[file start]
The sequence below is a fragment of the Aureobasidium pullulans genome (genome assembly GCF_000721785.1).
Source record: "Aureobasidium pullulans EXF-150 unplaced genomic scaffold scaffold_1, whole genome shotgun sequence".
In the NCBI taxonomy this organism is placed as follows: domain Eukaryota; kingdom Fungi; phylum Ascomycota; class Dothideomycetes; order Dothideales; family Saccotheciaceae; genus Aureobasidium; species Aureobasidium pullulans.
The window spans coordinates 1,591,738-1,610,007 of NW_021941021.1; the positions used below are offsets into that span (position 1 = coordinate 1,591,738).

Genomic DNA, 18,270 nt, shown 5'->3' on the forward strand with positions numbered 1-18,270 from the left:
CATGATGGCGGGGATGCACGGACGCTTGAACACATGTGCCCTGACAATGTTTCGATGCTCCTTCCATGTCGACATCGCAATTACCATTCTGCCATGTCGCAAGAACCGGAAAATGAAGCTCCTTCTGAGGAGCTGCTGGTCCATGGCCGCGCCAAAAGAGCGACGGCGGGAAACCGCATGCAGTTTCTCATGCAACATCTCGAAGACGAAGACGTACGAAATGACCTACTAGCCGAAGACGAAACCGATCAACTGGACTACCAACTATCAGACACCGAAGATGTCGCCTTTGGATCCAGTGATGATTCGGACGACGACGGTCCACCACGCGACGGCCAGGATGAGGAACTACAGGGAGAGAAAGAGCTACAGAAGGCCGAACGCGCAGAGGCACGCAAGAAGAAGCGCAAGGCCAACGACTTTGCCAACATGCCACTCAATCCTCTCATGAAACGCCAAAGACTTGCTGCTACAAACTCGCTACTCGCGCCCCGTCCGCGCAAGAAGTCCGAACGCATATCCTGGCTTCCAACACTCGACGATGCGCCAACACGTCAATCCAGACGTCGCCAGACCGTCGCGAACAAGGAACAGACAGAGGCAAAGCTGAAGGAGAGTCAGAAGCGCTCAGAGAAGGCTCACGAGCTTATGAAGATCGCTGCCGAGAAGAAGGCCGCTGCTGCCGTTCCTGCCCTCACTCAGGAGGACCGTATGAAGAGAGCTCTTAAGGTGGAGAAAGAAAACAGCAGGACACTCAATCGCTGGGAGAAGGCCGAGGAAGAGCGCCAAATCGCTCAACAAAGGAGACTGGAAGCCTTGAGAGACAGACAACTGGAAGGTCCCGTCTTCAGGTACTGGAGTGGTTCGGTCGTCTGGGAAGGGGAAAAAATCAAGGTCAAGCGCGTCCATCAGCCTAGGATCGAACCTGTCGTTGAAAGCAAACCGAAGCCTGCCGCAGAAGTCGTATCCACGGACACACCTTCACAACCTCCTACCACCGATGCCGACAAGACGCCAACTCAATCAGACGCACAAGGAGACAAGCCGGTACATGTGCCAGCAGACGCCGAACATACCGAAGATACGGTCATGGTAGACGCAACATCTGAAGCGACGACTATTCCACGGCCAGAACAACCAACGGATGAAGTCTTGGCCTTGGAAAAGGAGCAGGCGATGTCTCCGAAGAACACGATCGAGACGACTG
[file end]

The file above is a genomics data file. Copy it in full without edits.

The sequence below is a fragment of the Aureobasidium pullulans genome (genome assembly GCF_000721785.1).
Source record: "Aureobasidium pullulans EXF-150 unplaced genomic scaffold scaffold_1, whole genome shotgun sequence".
In the NCBI taxonomy this organism is placed as follows: domain Eukaryota; kingdom Fungi; phylum Ascomycota; class Dothideomycetes; order Dothideales; family Saccotheciaceae; genus Aureobasidium; species Aureobasidium pullulans.
The window spans coordinates 1,591,738-1,610,007 of NW_021941021.1; the positions used below are offsets into that span (position 1 = coordinate 1,591,738).

Genomic DNA, 18,270 nt, shown 5'->3' on the forward strand with positions numbered 1-18,270 from the left:
CATGATGGCGGGGATGCACGGACGCTTGAACACATGTGCCCTGACAATGTTTCGATGCTCCTTCCATGTCGACATCGCAATTACCATTCTGCCATGTCGCAAGAACCGGAAAATGAAGCTCCTTCTGAGGAGCTGCTGGTCCATGGCCGCGCCAAAAGAGCGACGGCGGGAAACCGCATGCAGTTTCTCATGCAACATCTCGAAGACGAAGACGTACGAAATGACCTACTAGCCGAAGACGAAACCGATCAACTGGACTACCAACTATCAGACACCGAAGATGTCGCCTTTGGATCCAGTGATGATTCGGACGACGACGGTCCACCACGCGACGGCCAGGATGAGGAACTACAGGGAGAGAAAGAGCTACAGAAGGCCGAACGCGCAGAGGCACGCAAGAAGAAGCGCAAGGCCAACGACTTTGCCAACATGCCACTCAATCCTCTCATGAAACGCCAAAGACTTGCTGCTACAAACTCGCTACTCGCGCCCCGTCCGCGCAAGAAGTCCGAACGCATATCCTGGCTTCCAACACTCGACGATGCGCCAACACGTCAATCCAGACGTCGCCAGACCGTCGCGAACAAGGAACAGACAGAGGCAAAGCTGAAGGAGAGTCAGAAGCGCTCAGAGAAGGCTCACGAGCTTATGAAGATCGCTGCCGAGAAGAAGGCCGCTGCTGCCGTTCCTGCCCTCACTCAGGAGGACCGTATGAAGAGAGCTCTTAAGGTGGAGAAAGAAAACAGCAGGACACTCAATCGCTGGGAGAAGGCCGAGGAAGAGCGCCAAATCGCTCAACAAAGGAGACTGGAAGCCTTGAGAGACAGACAACTGGAAGGTCCCGTCTTCAGGTACTGGAGTGGTTCGGTCGTCTGGGAAGGGGAAAAAATCAAGGTCAAGCGCGTCCATCAGCCTAGGATCGAACCTGTCGTTGAAAGCAAACCGAAGCCTGCCGCAGAAGTCGTATCCACGGACACACCTTCACAACCTCCTACCACCGATGCCGACAAGACGCCAACTCAATCAGACGCACAAGGAGACAAGCCGGTACATGTGCCAGCAGACGCCGAACATACCGAAGATACGGTCATGGTAGACGCAACATCTGAAGCGACGACTATTCCACGGCCAGAACAACCAACGGATGAAGTCTTGGCCTTGGAAAAGGAGCAGGCGATGTCTCCGAAGAACACGATCGAGACGACTG